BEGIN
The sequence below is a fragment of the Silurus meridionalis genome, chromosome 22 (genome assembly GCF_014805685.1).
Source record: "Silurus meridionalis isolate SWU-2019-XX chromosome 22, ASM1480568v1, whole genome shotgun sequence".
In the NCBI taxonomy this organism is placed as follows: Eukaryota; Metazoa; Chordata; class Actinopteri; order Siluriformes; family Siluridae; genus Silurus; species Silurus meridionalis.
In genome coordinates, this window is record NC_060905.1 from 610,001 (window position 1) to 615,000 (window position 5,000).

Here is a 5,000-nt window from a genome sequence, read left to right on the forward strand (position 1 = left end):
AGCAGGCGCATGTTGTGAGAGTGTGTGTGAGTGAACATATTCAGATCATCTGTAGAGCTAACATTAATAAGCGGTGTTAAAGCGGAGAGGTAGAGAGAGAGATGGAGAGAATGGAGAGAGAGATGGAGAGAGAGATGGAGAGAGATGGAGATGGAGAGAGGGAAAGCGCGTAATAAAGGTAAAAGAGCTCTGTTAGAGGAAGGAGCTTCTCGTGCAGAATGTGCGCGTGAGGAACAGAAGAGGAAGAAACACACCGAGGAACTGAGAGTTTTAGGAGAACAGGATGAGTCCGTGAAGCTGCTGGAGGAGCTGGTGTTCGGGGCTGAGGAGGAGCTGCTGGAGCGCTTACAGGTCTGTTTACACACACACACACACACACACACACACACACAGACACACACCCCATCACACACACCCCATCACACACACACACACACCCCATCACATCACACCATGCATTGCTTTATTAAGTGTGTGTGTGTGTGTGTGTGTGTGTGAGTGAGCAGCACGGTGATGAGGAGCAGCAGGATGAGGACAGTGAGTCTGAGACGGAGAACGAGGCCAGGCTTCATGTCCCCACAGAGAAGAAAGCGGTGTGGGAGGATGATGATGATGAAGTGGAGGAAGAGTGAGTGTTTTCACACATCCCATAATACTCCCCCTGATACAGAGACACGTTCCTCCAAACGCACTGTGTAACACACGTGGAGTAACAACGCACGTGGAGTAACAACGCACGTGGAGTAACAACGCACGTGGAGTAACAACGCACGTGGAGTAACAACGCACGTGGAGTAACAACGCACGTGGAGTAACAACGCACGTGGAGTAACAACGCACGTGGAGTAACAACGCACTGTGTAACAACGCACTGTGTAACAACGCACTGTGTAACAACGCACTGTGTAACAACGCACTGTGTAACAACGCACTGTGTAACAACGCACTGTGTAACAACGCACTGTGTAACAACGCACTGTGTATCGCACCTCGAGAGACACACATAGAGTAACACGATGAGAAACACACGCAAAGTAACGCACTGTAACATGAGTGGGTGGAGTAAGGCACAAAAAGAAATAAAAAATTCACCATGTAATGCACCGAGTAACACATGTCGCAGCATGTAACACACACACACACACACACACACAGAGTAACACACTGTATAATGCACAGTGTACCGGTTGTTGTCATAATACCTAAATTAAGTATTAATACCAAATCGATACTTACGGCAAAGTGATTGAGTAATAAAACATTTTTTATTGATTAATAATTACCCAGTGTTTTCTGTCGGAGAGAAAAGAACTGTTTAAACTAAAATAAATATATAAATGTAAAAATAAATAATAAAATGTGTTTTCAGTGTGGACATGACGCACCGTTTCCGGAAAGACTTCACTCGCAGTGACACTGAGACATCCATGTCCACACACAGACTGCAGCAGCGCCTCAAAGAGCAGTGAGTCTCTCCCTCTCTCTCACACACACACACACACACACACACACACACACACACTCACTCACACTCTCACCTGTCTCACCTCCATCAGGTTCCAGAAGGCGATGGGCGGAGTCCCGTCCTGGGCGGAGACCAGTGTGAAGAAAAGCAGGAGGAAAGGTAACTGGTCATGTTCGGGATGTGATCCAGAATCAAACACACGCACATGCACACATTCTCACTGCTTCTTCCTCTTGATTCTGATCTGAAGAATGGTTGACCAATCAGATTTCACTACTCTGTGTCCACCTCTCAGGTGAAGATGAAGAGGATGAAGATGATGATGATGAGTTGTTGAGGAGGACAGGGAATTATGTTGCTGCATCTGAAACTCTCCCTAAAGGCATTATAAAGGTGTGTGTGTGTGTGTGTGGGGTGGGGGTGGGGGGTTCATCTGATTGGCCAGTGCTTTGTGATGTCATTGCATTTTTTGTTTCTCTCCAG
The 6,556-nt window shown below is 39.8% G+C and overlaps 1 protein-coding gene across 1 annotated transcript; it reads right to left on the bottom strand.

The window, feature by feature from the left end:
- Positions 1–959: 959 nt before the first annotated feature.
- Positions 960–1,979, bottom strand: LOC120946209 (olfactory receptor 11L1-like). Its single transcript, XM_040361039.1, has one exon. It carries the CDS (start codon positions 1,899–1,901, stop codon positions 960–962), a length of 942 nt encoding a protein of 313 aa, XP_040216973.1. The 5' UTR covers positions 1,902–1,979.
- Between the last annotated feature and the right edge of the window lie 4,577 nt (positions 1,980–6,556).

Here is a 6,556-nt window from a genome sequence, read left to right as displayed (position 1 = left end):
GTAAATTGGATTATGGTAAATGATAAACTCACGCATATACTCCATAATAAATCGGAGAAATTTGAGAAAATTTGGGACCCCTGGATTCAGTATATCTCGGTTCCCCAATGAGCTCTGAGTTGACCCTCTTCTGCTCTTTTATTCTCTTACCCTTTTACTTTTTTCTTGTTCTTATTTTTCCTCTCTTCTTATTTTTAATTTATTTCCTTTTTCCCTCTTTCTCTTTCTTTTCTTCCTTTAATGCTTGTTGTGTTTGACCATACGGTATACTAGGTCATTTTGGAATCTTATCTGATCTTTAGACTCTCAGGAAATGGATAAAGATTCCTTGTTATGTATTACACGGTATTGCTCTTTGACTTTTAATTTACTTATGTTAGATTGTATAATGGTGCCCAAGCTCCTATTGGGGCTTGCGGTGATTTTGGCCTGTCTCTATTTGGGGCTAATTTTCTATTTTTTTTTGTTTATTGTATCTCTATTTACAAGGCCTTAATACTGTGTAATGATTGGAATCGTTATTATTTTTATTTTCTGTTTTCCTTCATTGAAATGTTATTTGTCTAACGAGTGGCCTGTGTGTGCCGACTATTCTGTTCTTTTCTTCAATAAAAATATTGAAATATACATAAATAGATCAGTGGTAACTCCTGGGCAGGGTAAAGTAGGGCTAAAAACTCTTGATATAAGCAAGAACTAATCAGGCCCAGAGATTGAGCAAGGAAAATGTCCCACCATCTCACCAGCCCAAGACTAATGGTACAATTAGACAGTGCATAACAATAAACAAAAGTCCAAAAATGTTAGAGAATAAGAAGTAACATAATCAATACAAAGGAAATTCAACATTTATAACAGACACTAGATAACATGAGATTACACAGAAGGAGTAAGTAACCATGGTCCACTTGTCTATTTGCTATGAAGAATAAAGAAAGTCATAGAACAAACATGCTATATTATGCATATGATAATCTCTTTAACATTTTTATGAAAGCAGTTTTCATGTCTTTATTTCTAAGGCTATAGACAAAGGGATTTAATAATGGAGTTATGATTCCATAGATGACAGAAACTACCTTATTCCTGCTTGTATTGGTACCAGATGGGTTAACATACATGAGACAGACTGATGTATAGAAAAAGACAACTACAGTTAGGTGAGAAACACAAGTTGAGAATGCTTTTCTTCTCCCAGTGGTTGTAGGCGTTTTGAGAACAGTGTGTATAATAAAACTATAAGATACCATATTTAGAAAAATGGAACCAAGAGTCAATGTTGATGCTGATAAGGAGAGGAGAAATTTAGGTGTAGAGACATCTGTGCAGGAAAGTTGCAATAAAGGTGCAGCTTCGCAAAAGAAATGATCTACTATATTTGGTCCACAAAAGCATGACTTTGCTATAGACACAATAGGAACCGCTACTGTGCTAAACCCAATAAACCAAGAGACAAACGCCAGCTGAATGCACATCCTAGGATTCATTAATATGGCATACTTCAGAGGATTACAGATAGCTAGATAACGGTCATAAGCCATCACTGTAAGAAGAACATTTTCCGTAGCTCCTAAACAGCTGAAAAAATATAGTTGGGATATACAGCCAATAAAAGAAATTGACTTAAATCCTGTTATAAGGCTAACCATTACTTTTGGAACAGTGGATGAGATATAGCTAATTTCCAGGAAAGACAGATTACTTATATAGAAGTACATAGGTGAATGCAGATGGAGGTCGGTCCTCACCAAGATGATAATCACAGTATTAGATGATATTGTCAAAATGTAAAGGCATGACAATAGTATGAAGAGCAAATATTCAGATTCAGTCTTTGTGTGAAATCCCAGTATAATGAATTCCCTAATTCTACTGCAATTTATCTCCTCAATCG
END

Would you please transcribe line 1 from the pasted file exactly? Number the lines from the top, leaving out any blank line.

The sequence below is a fragment of the Silurus meridionalis genome, chromosome 22 (genome assembly GCF_014805685.1).